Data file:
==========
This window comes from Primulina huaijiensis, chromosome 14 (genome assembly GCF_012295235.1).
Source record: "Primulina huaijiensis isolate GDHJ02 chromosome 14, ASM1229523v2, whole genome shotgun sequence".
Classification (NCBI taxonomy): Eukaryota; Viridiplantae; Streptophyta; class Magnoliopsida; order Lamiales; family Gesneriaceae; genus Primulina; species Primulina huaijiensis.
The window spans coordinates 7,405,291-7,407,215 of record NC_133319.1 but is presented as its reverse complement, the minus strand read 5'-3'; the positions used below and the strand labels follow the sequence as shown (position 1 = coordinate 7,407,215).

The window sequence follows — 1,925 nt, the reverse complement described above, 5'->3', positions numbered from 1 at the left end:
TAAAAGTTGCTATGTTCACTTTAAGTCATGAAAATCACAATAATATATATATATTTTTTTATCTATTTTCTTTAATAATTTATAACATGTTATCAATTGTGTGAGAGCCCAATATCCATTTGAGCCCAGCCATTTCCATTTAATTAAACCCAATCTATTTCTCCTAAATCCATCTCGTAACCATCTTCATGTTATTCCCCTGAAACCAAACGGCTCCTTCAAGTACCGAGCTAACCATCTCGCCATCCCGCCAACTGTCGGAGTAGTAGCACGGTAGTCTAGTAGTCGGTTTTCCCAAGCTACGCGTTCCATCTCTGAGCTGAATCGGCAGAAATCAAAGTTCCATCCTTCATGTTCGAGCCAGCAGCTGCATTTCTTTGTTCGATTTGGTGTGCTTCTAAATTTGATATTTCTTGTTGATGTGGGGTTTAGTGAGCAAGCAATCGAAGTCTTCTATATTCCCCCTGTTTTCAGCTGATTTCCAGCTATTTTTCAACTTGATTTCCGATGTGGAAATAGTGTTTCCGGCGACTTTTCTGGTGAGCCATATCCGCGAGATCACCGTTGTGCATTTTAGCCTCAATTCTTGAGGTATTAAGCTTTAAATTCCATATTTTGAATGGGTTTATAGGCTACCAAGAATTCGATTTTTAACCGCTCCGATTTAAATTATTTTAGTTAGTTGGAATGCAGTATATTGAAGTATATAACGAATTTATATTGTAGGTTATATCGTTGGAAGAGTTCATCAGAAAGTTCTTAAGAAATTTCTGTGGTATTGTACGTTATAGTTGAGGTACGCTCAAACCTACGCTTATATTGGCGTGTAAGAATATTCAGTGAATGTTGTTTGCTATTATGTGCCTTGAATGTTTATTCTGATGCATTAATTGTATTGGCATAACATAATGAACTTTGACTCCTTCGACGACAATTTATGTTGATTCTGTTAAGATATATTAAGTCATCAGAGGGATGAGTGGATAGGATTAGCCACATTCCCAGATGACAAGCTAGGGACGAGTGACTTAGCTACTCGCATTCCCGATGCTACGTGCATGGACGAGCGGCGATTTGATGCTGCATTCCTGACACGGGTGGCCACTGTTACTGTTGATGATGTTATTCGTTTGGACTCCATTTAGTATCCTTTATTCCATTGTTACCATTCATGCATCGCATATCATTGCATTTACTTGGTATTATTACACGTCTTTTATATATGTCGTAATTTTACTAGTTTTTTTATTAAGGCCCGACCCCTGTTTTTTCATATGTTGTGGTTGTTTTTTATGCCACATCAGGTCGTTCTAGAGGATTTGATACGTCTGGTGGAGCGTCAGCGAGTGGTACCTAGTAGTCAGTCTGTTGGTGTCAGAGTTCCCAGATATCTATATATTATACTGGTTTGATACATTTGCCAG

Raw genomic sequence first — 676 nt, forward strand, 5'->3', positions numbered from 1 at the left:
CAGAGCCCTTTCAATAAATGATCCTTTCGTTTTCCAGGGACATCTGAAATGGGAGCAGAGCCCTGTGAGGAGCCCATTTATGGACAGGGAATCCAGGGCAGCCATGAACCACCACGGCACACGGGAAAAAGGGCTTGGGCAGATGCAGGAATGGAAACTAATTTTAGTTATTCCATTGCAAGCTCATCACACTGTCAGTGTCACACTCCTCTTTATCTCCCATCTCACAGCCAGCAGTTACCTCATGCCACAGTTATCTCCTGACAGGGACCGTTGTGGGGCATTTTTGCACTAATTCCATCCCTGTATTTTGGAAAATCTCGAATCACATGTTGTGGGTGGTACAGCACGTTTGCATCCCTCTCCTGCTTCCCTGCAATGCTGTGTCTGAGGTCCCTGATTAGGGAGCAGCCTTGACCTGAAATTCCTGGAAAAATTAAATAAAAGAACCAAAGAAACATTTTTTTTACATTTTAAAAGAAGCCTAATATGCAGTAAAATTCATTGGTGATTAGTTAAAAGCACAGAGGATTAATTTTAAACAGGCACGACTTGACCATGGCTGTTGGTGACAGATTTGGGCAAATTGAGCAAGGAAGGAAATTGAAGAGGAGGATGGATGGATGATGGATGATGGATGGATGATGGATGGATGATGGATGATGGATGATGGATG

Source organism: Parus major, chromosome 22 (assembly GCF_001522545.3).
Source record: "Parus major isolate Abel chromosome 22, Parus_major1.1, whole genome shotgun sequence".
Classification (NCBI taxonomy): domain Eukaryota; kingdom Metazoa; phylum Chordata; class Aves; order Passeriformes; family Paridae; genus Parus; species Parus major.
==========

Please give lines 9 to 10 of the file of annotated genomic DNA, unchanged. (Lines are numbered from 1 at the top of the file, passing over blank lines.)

Source organism: Parus major, chromosome 22 (assembly GCF_001522545.3).
Source record: "Parus major isolate Abel chromosome 22, Parus_major1.1, whole genome shotgun sequence".